Monday, November 15, 2010


November 12th is the day where NaNoWriMo writers should be at 20,004 words (if they are following the general 1,667 words per day guideline).  Today however is November 15th, the half-way point.  My novel sits at 20,325 words, or roughly 41% complete.  What does this mean?  Superficially, that there are only 30,000 words left to write.  But I thought I would look back at my first 20,000 words so far.

The most obvious observation is that my writing style and narrative voice has adapted over 20,000 pages.  If you were to compare the first page I wrote with the most recent page I wrote, you would probably think two different writers wrote each one.  I've definitely noticed a growth in skill as I've continued to write, though I think I'd say that the skill was already there - I just haven't used it in a long time, so it took a few hundred thousand words to come back.  Oh also I changed from 3rd person to 1st person.  Go me!

I wish I could easily scan over the document and pick out all instances of alliteration, because I apparently love to use it.  Some day, if this book ever becomes anything remotely close to popular, I'll make the first draft available for people to read and have a chuckle.  There's even a direct reference to the parting of the Red Sea in there, but it's the most basic, obvious reference in the world and so therefore will not be staying in the final draft.

And that's another thing - I'm writing this story with a (very) basic outline.  I know that I want my character to go from Point A to B, and have vague ideas of how to get to Point B, but it's all going by the seat of my pants.  Unfortunately that means that there's a lot of meandering along and not always a lot of plot advancement, but it's giving me something to work with when I go back and edit later.  This is not the biggest problem though, as my main issues are keeping facts / different plot points straight.  This may lead to hair-pulling editing later.

I feel like a broken record though, in regards to editing.  I'm making a conscious choice not to edit as I go, or else I wouldn't be making very much progress.  As a result, I am very aware of areas in the book that need work (and let's not joke around, the whole thing needs work).  It honestly makes me dread the notion of editing this thing, and not want to do it.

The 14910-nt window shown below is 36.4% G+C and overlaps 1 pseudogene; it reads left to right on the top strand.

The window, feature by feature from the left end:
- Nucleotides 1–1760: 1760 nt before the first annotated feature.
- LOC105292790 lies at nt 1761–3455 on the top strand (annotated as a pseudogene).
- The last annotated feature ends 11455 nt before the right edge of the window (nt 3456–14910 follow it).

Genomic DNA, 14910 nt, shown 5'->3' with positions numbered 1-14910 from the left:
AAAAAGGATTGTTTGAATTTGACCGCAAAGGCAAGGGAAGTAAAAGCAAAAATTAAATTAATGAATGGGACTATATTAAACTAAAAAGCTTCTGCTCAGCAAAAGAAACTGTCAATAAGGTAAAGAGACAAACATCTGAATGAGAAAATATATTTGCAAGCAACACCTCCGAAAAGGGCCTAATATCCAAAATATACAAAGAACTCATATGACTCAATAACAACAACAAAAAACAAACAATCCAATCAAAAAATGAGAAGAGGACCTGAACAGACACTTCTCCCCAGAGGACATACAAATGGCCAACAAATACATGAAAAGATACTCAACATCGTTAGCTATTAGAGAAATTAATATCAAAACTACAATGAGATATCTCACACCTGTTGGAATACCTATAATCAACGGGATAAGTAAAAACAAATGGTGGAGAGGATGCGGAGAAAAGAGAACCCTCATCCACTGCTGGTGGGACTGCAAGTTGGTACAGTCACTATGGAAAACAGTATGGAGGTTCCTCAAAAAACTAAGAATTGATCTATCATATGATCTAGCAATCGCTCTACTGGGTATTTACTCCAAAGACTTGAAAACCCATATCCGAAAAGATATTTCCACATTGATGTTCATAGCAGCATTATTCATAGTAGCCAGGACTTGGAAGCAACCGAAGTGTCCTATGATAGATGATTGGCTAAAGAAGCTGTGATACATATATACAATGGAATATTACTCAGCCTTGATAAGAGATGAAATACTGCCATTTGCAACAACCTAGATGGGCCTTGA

But that is ultimately the difference between a writer who sells his/her books and the writer who doesn't: the writer that sells is the writer that puts the work into it.  And make no mistake, all of this?  This is work.  It's also a challenge, and one that I don't intend to give up on until November 30th.  I have to say, there have been points where I've thought about giving up and finishing on my own time; but that's why this is a competition against myself to win.  By giving up, I lose; I know for a fact if I don't finish it this month, the chances are low of me taking the initiative to go back and finish it.

One last thing: writing this has brought out my creative energy again.  Before October, when I decided to commit myself to this month-long haul, I had many misgivings about my own writing.  I was still proud of things I wrote, but that pride melted away like a snowman in October (oh yes, that was a terrible simile on purpose).  I had no confidence in what I was doing, and no motivating drive to do anything new.  I feel that after I finish the novel, that drive will stick and I'll have new creative output other than just this beast in the weeks/months to come.


  1. Hey, you're doing great. Being behind is nothing to be afraid of, in fact, I think it can be a huge motivator.

    If you need additional assistance there, check out the most recent post from Sushi:

  2. Thanks for the link! I think I can safely say I'm not afraid of beind behind - in fact, I'm trying to look at it this way: I'm not behind the word count unless it's December 1st and I haven't hit 50k. Until then, I'm still making progress.